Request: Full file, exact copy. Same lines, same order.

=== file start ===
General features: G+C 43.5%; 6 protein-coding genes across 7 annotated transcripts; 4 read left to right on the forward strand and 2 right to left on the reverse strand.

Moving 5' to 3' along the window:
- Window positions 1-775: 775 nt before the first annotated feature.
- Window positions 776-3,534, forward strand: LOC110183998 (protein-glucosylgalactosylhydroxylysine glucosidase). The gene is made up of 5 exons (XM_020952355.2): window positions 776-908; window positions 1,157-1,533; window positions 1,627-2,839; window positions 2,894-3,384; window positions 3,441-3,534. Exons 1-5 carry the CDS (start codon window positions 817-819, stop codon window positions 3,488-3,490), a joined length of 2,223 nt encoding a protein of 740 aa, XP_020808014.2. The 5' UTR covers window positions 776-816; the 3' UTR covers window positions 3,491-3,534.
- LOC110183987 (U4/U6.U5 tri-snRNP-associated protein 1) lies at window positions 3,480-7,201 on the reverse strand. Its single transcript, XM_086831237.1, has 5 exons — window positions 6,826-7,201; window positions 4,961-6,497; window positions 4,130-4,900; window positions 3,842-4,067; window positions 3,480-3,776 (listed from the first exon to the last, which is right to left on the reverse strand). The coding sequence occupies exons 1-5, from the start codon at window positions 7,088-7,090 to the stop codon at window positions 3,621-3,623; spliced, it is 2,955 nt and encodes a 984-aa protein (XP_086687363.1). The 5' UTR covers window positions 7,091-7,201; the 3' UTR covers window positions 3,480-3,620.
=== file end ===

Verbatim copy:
General features: G+C 43.5%; 6 protein-coding genes across 7 annotated transcripts; 4 read left to right on the forward strand and 2 right to left on the reverse strand.

Moving 5' to 3' along the window:
- Window positions 1-775: 775 nt before the first annotated feature.
- Window positions 776-3,534, forward strand: LOC110183998 (protein-glucosylgalactosylhydroxylysine glucosidase). The gene is made up of 5 exons (XM_020952355.2): window positions 776-908; window positions 1,157-1,533; window positions 1,627-2,839; window positions 2,894-3,384; window positions 3,441-3,534. Exons 1-5 carry the CDS (start codon window positions 817-819, stop codon window positions 3,488-3,490), a joined length of 2,223 nt encoding a protein of 740 aa, XP_020808014.2. The 5' UTR covers window positions 776-816; the 3' UTR covers window positions 3,491-3,534.
- LOC110183987 (U4/U6.U5 tri-snRNP-associated protein 1) lies at window positions 3,480-7,201 on the reverse strand. Its single transcript, XM_086831237.1, has 5 exons — window positions 6,826-7,201; window positions 4,961-6,497; window positions 4,130-4,900; window positions 3,842-4,067; window positions 3,480-3,776 (listed from the first exon to the last, which is right to left on the reverse strand). The coding sequence occupies exons 1-5, from the start codon at window positions 7,088-7,090 to the stop codon at window positions 3,621-3,623; spliced, it is 2,955 nt and encodes a 984-aa protein (XP_086687363.1). The 5' UTR covers window positions 7,091-7,201; the 3' UTR covers window positions 3,480-3,620.